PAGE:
Providers are less likely to accept Medicaid patients than people on other types of health insurance, according to a new Medicaid and Children's Health Insurance Program Payment and Access Commission report.
Medicaid expansion under the Affordable Care Act has had no impact on whether doctors accept the insurance. MACPAC didn't find any difference between Medicaid expansion and non-expansion states except for obstetrician/gynecologists. Those specialists were more likely to accept new Medicaid patients in non-expansion states than expansion states (90% compared to 74%).
One likely reason fewer doctors accept Medicaid patients is that those claims are paid at a lower rate than other insurance. More providers would be interested in Medicaid if the program's reimbursements were similar to Medicare payments, according to the report.
MACPAC found that only 71% of providers accept Medicaid. That's compared to 85% who take Medicare and 90% that accept private insurance.
Physicians in general/family practice were less likely to accept Medicaid patients (68%) than Medicare (90%) or private insurance (91%). Only 36% of psychiatrists accepted new Medicaid patients compared to 62% who took Medicare patients and also 62% who accepted on private insurance.
Pediatricians accepted new Medicaid patients at a lower rate (78%) than privately insured patients (91%). However, pediatricians had one of the highest percentages of specialists who accept Medicaid patients. Only general surgeons and obstetrician/gynecologists had higher rates and all three were higher rates than physicians overall.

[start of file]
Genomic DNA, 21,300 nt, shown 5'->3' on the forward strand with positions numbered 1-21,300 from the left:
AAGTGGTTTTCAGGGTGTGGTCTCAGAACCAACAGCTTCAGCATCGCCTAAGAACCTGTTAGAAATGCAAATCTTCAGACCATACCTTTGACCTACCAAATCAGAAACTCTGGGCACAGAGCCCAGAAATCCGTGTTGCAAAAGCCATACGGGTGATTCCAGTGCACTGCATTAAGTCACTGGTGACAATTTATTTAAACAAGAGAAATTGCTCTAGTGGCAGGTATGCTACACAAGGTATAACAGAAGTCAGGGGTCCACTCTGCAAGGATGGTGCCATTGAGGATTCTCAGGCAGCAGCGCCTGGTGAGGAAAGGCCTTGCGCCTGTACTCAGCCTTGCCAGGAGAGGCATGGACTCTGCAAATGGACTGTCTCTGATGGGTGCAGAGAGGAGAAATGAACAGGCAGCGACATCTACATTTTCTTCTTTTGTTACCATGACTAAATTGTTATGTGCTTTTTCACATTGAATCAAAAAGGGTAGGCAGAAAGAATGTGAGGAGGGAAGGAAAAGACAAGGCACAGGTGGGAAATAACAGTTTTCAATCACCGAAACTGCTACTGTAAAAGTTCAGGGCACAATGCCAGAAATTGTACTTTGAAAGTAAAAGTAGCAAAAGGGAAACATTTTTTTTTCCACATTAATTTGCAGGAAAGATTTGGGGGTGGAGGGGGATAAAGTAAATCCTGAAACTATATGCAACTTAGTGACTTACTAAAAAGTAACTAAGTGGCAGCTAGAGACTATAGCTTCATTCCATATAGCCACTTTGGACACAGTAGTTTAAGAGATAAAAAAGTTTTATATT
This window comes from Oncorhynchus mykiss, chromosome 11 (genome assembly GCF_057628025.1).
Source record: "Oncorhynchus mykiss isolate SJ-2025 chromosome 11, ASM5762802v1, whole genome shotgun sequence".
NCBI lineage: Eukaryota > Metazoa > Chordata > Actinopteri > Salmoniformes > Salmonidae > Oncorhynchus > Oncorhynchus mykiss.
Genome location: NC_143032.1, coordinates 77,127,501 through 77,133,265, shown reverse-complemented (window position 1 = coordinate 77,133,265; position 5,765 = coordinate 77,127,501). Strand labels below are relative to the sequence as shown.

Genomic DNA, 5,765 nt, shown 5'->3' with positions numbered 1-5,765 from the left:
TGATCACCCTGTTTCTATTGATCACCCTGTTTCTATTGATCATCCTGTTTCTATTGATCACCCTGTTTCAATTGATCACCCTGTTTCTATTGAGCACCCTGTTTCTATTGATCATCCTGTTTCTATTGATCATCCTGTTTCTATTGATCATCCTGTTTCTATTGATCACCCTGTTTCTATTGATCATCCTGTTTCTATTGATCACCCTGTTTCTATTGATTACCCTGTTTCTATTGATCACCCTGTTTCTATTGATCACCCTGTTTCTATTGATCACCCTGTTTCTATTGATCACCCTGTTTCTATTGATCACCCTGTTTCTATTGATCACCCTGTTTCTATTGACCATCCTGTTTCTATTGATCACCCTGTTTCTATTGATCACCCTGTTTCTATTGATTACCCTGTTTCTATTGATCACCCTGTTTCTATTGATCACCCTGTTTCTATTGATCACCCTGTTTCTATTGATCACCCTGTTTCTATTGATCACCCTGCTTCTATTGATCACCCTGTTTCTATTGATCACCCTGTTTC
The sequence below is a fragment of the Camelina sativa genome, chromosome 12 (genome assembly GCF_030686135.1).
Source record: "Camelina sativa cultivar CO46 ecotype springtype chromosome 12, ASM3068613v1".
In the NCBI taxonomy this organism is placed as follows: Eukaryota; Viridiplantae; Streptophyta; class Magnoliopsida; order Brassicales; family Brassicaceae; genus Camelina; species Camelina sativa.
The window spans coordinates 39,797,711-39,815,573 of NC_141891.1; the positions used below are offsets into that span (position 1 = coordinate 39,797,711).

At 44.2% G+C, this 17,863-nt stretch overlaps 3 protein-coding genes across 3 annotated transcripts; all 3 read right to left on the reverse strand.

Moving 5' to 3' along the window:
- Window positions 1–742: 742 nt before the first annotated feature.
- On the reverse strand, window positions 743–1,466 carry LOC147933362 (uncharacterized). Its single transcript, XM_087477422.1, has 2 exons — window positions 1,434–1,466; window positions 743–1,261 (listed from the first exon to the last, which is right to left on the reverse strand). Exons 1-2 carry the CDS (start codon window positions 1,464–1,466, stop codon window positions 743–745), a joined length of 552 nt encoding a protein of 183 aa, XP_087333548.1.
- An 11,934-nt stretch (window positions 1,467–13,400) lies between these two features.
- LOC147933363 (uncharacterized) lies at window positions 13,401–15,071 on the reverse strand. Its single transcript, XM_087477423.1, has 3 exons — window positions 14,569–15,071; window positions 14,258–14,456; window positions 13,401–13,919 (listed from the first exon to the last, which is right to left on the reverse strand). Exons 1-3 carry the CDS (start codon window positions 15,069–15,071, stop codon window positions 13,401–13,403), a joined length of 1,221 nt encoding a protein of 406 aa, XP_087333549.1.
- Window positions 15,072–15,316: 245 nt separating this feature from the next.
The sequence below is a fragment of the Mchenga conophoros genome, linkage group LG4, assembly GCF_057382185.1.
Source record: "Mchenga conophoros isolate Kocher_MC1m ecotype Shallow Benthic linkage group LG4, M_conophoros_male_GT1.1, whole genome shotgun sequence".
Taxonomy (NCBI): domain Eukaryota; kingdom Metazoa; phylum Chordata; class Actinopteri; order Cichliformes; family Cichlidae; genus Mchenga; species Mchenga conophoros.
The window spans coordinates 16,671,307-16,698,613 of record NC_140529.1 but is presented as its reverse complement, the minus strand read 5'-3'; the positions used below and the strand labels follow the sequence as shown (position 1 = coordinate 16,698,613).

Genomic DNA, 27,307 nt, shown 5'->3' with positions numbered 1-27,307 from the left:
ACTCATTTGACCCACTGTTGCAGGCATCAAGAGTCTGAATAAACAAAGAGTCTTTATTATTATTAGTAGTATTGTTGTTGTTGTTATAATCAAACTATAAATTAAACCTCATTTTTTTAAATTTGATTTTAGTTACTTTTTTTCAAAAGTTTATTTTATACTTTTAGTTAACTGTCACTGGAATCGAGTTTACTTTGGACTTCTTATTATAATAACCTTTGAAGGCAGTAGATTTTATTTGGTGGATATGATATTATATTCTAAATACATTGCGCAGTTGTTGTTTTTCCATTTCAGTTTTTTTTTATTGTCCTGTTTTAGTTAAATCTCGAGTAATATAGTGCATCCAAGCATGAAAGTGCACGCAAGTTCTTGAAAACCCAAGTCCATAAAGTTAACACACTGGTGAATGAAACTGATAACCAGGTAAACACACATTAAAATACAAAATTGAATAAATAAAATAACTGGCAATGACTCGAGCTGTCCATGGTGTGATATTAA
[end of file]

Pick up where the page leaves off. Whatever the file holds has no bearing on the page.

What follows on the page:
While lower reimbursement is a main cause for physicians not taking new Medicaid patients, states raising those payments would result in added costs for strapped budgets. States are looking for ways to cut Medicaid costs — including through work requirements and managed care programs.
Nevertheless, the report suggested that increasing Medicaid payments to just Medicare levels could result in more physician interest. That could help with potential access issues for Medicaid patients.
The MACPAC report came a day after the commission voted to recommended phasing in payment cuts to disproportionate share hospitals, as well as changing the methodology for allocating spending. The group said the changes could save between $1 billion and $5 billion over a decade. MACPAC plans to make those recommendations in the committee's annual report this year.
Medicaid expansion in the Affordable Care Act was supposed to reduce the numbers of uninsured Americans. The ACA also included cutting DSH payments since Medicaid expansion would theoretically cut uncompensated care costs.
Congress has put off DSH payment cuts since 2014. Capitol Hill will need to decide by Sept. 30 whether to go through with the DSH payment cuts for fiscal year 2020.